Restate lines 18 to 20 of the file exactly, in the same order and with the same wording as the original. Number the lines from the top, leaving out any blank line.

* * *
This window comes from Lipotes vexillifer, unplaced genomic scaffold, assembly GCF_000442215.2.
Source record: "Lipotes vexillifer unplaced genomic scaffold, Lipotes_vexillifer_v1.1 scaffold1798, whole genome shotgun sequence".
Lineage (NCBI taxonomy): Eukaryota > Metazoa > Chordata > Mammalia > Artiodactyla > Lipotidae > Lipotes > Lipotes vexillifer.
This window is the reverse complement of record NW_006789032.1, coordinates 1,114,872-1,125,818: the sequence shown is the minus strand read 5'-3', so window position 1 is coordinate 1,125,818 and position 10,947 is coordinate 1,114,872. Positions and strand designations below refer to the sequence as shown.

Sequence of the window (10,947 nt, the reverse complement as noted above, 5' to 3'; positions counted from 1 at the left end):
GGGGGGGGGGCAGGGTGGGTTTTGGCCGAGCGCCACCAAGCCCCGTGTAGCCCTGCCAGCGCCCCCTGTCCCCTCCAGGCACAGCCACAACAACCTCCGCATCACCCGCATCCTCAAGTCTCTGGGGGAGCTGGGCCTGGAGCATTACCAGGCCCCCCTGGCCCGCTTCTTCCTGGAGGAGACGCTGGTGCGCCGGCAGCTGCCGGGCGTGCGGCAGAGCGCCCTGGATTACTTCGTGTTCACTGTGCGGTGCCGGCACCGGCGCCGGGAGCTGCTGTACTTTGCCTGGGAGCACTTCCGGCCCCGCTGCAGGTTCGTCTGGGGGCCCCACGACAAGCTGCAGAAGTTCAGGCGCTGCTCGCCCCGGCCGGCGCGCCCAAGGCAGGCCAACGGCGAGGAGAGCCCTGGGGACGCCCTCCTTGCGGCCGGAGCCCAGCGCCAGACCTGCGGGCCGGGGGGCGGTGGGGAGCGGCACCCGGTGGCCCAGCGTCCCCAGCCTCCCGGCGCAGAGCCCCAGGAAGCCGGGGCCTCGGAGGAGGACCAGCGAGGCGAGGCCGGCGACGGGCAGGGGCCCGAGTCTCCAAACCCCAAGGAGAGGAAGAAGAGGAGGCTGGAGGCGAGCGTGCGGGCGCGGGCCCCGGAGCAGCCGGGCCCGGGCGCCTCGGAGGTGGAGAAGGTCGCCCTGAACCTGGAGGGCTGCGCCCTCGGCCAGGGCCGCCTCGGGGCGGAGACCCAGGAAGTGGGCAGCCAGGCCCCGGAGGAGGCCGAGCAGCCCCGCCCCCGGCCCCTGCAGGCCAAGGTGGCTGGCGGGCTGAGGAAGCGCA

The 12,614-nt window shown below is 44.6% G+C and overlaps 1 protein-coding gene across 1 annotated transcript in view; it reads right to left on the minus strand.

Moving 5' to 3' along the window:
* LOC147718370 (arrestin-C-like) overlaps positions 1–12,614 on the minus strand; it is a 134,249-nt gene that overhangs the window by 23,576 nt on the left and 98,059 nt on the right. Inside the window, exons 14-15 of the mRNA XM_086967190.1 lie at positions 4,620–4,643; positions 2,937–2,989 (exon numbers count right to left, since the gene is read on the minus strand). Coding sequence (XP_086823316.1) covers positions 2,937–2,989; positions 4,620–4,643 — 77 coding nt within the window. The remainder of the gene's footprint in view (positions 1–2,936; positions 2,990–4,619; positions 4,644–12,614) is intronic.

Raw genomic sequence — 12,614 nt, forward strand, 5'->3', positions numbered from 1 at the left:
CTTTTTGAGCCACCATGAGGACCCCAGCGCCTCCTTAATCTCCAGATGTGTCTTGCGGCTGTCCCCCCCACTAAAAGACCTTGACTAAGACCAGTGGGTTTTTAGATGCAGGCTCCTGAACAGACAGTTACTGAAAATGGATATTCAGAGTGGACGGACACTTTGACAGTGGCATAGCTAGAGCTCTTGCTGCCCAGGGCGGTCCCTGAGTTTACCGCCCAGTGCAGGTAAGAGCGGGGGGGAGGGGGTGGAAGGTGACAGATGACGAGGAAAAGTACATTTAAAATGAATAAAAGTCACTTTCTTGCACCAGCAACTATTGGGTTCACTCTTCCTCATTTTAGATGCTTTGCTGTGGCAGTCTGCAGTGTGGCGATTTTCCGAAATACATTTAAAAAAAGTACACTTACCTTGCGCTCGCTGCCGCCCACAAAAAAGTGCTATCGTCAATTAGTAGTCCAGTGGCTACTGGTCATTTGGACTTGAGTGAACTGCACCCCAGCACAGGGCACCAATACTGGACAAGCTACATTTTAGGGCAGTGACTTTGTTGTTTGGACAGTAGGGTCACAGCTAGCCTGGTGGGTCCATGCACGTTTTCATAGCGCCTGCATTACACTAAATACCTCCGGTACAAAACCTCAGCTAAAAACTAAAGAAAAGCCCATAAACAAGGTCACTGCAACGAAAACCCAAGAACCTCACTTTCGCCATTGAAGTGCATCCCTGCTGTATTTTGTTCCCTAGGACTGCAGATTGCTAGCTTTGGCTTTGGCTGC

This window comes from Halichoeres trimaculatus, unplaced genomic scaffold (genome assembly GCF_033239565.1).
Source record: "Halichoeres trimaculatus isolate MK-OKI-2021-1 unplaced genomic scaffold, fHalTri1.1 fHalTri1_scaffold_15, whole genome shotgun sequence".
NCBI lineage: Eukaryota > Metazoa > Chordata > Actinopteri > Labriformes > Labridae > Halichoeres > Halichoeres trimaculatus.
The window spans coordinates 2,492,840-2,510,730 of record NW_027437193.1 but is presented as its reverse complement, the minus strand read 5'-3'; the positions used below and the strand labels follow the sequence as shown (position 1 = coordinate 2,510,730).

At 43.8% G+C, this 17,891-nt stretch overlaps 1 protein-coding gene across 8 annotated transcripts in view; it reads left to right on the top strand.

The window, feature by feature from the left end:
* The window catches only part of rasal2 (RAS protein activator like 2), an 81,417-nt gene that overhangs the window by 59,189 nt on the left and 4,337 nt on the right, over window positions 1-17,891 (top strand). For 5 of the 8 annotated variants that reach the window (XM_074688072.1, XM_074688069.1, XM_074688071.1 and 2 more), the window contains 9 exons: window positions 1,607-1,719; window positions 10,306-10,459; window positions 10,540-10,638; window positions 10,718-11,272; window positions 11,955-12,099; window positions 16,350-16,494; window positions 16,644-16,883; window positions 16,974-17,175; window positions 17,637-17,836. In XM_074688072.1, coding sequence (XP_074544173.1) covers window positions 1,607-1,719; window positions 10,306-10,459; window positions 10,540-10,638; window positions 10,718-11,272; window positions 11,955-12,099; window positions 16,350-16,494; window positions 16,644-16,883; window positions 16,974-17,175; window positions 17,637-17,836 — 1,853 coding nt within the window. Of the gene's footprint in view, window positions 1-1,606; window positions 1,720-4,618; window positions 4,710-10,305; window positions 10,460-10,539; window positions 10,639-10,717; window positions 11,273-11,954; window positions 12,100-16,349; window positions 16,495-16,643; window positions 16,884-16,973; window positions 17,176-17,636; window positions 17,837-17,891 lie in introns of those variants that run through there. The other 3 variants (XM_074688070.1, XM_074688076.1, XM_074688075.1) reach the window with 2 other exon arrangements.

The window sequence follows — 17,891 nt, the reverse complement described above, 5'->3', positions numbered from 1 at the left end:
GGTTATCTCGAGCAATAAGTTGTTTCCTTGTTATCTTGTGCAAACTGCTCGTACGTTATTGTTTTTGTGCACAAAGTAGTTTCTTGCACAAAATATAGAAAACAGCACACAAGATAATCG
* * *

* The window catches only part of rasal2 (RAS protein activator like 2), an 81,417-nt gene that overhangs the window by 59,189 nt on the left and 4,337 nt on the right, over window positions 1-17,891 (top strand). For 5 of the 8 annotated variants that reach the window (XM_074688072.1, XM_074688069.1, XM_074688071.1 and 2 more), the window contains 9 exons: window positions 1,607-1,719; window positions 10,306-10,459; window positions 10,540-10,638; window positions 10,718-11,272; window positions 11,955-12,099; window positions 16,350-16,494; window positions 16,644-16,883; window positions 16,974-17,175; window positions 17,637-17,836. In XM_074688072.1, coding sequence (XP_074544173.1) covers window positions 1,607-1,719; window positions 10,306-10,459; window positions 10,540-10,638; window positions 10,718-11,272; window positions 11,955-12,099; window positions 16,350-16,494; window positions 16,644-16,883; window positions 16,974-17,175; window positions 17,637-17,836 — 1,853 coding nt within the window. Of the gene's footprint in view, window positions 1-1,606; window positions 1,720-4,618; window positions 4,710-10,305; window positions 10,460-10,539; window positions 10,639-10,717; window positions 11,273-11,954; window positions 12,100-16,349; window positions 16,495-16,643; window positions 16,884-16,973; window positions 17,176-17,636; window positions 17,837-17,891 lie in introns of those variants that run through there. The other 3 variants (XM_074688070.1, XM_074688076.1, XM_074688075.1) reach the window with 2 other exon arrangements.

The window sequence follows — 17,891 nt, the reverse complement described above, 5'->3', positions numbered from 1 at the left end:
GGTTATCTCGAGCAATAAGTTGTTTCCTTGTTATCTTGTGCAAACTGCTCGTACGTTATTGTTTTTGTGCACAAAGTAGTTTCTTGCACAAAATATAGAAAACAGCACACAAGATAATCG